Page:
If the title of this week’s blog post made you think I’m dying, don’t worry. I’m completely healthy. But this week’s book certainly has me thinking about how I’ll use the rest of my time on Earth, especially after experiencing the death calculator!
Capital Gaines: Smart Things I Learned While Doing Stupid Stuff by Chip Gaines
Unless you’ve been living under a rock for the past couple of years, you know about the charming and business-savvy couple, Chip and Joanna Gaines, stars of HGTV’s hit show Fixer Upper. For any of you under-rock dwellers, Chip and Jo are residents of Waco, Texas where they transform dilapidated houses using Chip’s goofy humor and Joanna’s shiplap-loving, rustic style. They just revealed that the fifth season of their television show will be their last (at least for a while), so that they can focus on their family and other business ventures. And earlier this month, they revealed they are pregnant with their fifth child, and I’m pretty sure it rained kittens and unicorns on the internet as a result of this news! Chip and Jo are beloved, and their sweetness with each other, their genuine personalities and desire to lift up others make them just a delight to follow on tv and social media and through their magazine, Magnolia Journal.
Can you tell I’m a fan of theirs? Even as a fan, I have to be honest that I wasn’t very interested in reading Chip’s recently published book, Captial Gaines: Smart Things I Learned While Doing Stupid Stuff.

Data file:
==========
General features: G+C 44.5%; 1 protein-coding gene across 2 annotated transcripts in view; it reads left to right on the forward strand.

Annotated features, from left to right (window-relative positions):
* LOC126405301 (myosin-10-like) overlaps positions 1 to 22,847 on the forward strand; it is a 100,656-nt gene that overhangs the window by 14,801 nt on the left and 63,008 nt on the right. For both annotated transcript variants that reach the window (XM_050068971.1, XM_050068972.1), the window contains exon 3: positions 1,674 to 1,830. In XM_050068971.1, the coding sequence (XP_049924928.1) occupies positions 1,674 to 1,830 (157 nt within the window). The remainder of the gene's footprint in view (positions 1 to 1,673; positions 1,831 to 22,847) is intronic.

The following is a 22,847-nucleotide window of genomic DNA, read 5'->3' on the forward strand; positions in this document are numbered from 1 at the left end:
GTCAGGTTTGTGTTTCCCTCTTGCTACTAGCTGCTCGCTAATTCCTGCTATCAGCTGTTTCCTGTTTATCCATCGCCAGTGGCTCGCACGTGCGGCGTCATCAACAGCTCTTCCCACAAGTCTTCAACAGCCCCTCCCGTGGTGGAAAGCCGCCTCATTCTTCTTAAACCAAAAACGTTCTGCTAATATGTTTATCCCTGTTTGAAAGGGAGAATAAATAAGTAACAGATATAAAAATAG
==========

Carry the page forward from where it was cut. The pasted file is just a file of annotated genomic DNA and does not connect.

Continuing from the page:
While I love watching Chip’s shenanigans on Fixer Upper, I believed that his goofy, rarely serious style wouldn’t translate to a book that I would enjoy or learn much from, so I passed it up. . . until I had a six hour road trip with my friend Jamie’s mom, Lynne, who I knew was a fellow Fixer Upper fan. Chip’s book was the ideal length for our trip, and it was one more book to help me achieve my 2017 Goodreads Challenge goal of 80 books. More on this goal in upcoming post.
So, we listened to it, and this is what I thought:
Woah. Unexpectedly, the overall message of this little book left me fired up to do more good in the world. Chip narrates his autobiography and reveals how his unfailingly positive, seemingly no-fear attitude has served him well throughout his life. He details his start as an entrepreneur of three businesses and how his terrible money-management skills nearly cost him both his businesses and his new relationship with Joanna.
Chip has a refreshing take on life, and it’s clear to me after reading this book that he has a strong faith and truly finds joy in EVERY experience– even when he flipped a four-wheeler as a brand new dad and ended up in the hospital. Chip uses this book to encourage others to live in the moment just like he does and tells his story with his trademark sense of humor. The audiobook even includes testimonials from some of Chip’s employees who tell all about Chip’s quirky and unconventional leadership style. A feel-good read that exceeded my expectations. For more than just fans of Fixer Upper.
This book would serve as an excellent choice for a reluctant reader or a student with business interests. My husband is a high school marketing teacher, and I bought a copy for him to add to his classroom collection.
Countdown to My Death
This is the first nonfiction title I’ve reviewed for my blog, and it lent itself very well to a #plotdrivenlife experience. Chip actually encourages readers to take these particular inspired actions.